The observed spiral structure of the Milky Way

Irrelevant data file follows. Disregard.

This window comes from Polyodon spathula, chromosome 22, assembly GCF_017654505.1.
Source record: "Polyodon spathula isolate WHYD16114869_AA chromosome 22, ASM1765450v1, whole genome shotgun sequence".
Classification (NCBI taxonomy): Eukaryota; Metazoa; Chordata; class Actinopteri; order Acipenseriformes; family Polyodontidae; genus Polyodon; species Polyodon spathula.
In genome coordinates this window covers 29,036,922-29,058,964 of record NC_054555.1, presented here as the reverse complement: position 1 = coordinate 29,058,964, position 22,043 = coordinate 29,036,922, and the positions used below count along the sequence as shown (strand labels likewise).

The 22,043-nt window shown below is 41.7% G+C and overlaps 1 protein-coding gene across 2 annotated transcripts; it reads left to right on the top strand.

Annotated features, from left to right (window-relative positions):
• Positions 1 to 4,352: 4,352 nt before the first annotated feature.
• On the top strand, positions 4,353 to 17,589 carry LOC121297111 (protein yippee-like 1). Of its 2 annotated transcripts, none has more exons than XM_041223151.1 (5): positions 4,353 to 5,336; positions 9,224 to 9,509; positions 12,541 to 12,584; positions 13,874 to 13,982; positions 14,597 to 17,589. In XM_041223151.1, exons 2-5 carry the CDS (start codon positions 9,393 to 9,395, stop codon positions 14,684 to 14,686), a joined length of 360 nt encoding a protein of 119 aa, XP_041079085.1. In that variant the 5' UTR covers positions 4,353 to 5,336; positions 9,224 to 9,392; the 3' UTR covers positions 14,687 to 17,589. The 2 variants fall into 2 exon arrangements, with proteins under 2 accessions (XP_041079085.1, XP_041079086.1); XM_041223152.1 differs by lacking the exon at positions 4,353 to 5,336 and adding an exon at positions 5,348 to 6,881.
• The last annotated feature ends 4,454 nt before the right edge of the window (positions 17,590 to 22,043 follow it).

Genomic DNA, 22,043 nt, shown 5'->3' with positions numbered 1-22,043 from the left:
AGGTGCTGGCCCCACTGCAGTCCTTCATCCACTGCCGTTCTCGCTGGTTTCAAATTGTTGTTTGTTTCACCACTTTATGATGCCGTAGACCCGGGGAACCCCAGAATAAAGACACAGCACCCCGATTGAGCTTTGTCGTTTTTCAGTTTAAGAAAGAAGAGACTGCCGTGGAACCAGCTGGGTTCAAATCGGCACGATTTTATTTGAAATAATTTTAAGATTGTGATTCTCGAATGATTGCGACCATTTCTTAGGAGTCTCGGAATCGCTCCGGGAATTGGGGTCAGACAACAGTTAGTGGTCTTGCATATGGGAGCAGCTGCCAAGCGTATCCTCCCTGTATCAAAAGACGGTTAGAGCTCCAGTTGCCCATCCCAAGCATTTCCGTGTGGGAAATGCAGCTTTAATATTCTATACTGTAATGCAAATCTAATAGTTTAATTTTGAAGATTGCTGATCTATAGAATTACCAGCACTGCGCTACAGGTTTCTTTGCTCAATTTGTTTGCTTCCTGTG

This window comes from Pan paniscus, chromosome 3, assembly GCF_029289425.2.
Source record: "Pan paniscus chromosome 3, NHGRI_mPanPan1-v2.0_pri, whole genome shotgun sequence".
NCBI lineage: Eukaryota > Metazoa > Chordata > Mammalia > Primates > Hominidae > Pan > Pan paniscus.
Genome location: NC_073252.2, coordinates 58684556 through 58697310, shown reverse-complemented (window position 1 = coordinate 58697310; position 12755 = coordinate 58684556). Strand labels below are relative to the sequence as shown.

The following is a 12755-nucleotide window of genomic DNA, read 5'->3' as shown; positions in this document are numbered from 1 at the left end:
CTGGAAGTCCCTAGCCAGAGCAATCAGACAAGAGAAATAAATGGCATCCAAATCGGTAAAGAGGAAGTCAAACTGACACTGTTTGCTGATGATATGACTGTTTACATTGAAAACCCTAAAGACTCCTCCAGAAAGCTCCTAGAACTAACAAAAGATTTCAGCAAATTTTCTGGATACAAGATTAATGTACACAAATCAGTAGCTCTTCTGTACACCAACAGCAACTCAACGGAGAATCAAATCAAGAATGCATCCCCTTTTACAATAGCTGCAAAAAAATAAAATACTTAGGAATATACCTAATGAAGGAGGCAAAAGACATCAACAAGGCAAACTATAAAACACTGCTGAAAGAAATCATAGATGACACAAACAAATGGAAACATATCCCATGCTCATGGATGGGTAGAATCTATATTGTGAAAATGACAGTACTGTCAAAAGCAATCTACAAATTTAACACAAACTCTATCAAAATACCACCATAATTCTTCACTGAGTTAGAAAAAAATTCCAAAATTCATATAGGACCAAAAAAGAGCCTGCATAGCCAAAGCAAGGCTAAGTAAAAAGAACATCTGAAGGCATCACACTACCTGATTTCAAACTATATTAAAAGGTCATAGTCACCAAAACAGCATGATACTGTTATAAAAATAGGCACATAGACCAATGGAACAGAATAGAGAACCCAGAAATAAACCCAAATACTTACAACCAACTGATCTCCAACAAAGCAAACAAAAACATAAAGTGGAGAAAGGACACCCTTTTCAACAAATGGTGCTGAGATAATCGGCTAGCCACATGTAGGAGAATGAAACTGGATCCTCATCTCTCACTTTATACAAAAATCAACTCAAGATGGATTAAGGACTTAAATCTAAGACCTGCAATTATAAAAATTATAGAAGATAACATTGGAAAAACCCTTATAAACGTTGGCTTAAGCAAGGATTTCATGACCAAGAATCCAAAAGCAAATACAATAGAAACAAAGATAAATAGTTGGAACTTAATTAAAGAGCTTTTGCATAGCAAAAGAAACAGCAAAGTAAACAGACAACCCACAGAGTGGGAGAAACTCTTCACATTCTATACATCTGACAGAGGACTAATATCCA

The spiral structure of the Milky Way is not yet well determined. The keys to understanding this structure are to increase the number of reliable spiral tracers and to determine their distances as accurately as possible. HII regions, giant molecular clouds (GMCs), and 6.7-GHz methanol masers are closely related to high mass star formation, and hence they are excellent spiral tracers. We update the catalogs of Galactic HII regions, GMCs, and 6.7-GHz methanol masers, and then outline the spiral structure of the Milky Way. We collected data for more than 2500 known HII regions, 1300 GMCs, and 900 6.7-GHz methanol masers. If the photometric or trigonometric distance was not yet available, we determined the kinematic distance using a Galaxy rotation curve with the current IAU standard, R0R_0 = 8.5 kpc and Θ0\Theta_0 = 220 km sβˆ’1^{-1}, and the most recent updated values of R0R_0 = 8.3 kpc and Θ0\Theta_0 = 239 km sβˆ’1^{-1}, after we modified the velocities of tracers with the adopted solar motions. With the weight factors based on the excitation parameters of HII regions or the masses of GMCs, we get the distributions of these spiral tracers. The distribution of tracers shows at least four segments of arms in the first Galactic quadrant, and three segments in the fourth quadrant. The Perseus Arm and the Local Arm are also delineated by many bright HII regions. The arm segments traced by massive star forming regions and GMCs are able to match the HI arms in the outer Galaxy. We found that the models of three-arm and four-arm logarithmic spirals are able to connect most spiral tracers. A model of polynomial-logarithmic spirals is also proposed, which not only delineates the tracer distribution, but also matches the observed tangential directions.Comment: 22 Pages, 16 Figures, 7 Tables, updated to match the published versio

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